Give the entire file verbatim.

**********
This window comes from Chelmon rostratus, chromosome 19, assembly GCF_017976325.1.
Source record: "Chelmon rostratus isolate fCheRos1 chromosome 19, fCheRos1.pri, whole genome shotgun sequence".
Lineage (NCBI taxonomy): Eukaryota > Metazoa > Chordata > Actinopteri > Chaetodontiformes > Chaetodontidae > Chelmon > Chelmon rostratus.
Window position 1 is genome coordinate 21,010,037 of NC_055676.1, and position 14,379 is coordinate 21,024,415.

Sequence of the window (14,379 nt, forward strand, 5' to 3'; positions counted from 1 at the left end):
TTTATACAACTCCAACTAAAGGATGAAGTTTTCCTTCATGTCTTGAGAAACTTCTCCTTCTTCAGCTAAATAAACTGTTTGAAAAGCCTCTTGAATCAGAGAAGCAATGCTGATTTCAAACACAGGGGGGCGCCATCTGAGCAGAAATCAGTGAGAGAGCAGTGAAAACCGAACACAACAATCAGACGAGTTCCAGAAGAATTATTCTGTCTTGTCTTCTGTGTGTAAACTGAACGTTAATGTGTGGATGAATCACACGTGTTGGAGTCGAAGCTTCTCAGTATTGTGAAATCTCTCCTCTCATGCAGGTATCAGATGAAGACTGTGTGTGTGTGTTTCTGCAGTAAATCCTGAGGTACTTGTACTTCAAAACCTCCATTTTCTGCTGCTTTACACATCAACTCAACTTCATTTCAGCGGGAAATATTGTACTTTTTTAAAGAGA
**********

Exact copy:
This window comes from Chelmon rostratus, chromosome 19, assembly GCF_017976325.1.
Source record: "Chelmon rostratus isolate fCheRos1 chromosome 19, fCheRos1.pri, whole genome shotgun sequence".
Lineage (NCBI taxonomy): Eukaryota > Metazoa > Chordata > Actinopteri > Chaetodontiformes > Chaetodontidae > Chelmon > Chelmon rostratus.
Window position 1 is genome coordinate 21,010,037 of NC_055676.1, and position 14,379 is coordinate 21,024,415.

Sequence of the window (14,379 nt, forward strand, 5' to 3'; positions counted from 1 at the left end):
TTTATACAACTCCAACTAAAGGATGAAGTTTTCCTTCATGTCTTGAGAAACTTCTCCTTCTTCAGCTAAATAAACTGTTTGAAAAGCCTCTTGAATCAGAGAAGCAATGCTGATTTCAAACACAGGGGGGCGCCATCTGAGCAGAAATCAGTGAGAGAGCAGTGAAAACCGAACACAACAATCAGACGAGTTCCAGAAGAATTATTCTGTCTTGTCTTCTGTGTGTAAACTGAACGTTAATGTGTGGATGAATCACACGTGTTGGAGTCGAAGCTTCTCAGTATTGTGAAATCTCTCCTCTCATGCAGGTATCAGATGAAGACTGTGTGTGTGTGTTTCTGCAGTAAATCCTGAGGTACTTGTACTTCAAAACCTCCATTTTCTGCTGCTTTACACATCAACTCAACTTCATTTCAGCGGGAAATATTGTACTTTTTTAAAGAGA